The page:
Should Ann Arbor Have an Elected Official Ethics Policy?
Speaker of the House, Nancy Pelosi, pledged to drain the swamp of dirty politics in Congress when she took office a few years ago. She said that she wanted to preside over the most ethical Congress in history.
Since she took office, the Office of Congressional Ethics has been very serious about fulfilling her mission and their responsibilities.
Currently, there are two high profile ethics cases and charges involving longstanding veterans of the House: New York Representative Charles Rangel, and California Representative Maxine Waters. Aan earlier ethics case involving Nevada Senator, John Ensign, is still proceeding.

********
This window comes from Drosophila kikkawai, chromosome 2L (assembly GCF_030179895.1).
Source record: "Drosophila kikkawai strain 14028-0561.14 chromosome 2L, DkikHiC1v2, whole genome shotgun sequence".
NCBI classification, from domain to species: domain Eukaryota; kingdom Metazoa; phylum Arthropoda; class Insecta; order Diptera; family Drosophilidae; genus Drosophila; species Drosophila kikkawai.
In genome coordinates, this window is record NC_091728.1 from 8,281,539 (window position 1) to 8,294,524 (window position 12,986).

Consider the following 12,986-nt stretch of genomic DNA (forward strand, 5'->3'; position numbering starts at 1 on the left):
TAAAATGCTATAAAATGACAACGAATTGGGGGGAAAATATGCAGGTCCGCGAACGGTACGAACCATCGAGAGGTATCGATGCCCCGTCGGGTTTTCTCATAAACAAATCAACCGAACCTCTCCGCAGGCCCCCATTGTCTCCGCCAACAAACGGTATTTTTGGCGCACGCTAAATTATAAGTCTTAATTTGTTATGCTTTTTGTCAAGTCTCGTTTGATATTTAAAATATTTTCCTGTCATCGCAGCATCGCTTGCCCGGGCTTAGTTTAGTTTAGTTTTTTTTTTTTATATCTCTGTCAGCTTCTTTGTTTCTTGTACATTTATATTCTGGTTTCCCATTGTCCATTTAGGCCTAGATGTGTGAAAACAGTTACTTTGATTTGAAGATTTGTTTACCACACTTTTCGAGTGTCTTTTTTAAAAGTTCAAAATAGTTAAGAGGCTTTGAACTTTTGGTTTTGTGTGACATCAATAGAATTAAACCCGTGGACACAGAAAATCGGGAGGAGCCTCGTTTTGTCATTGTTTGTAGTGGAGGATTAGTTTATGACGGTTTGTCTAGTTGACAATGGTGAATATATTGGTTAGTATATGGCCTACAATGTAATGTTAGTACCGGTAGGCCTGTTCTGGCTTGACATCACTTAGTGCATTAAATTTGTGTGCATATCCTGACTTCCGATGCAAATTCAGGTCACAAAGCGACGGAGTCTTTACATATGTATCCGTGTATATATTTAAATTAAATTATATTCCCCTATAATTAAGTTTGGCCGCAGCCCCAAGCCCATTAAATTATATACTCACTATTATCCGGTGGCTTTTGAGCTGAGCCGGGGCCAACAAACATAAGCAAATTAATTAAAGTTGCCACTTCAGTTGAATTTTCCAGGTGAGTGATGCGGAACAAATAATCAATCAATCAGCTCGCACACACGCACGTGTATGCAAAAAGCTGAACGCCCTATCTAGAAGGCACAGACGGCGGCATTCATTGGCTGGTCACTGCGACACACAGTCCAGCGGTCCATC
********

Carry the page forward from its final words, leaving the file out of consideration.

The question is this: what should the ethical role of ethics offices in politics be?
Further, what about their role at the state and local levels? For example, Ypsilanti has an ethics policy for officeholders. Ann Arbor does not.
How ethically effective are ethics policies and ethics offices in local politics? Can they clean the swamp of the murky and muddied waters of dirty politics?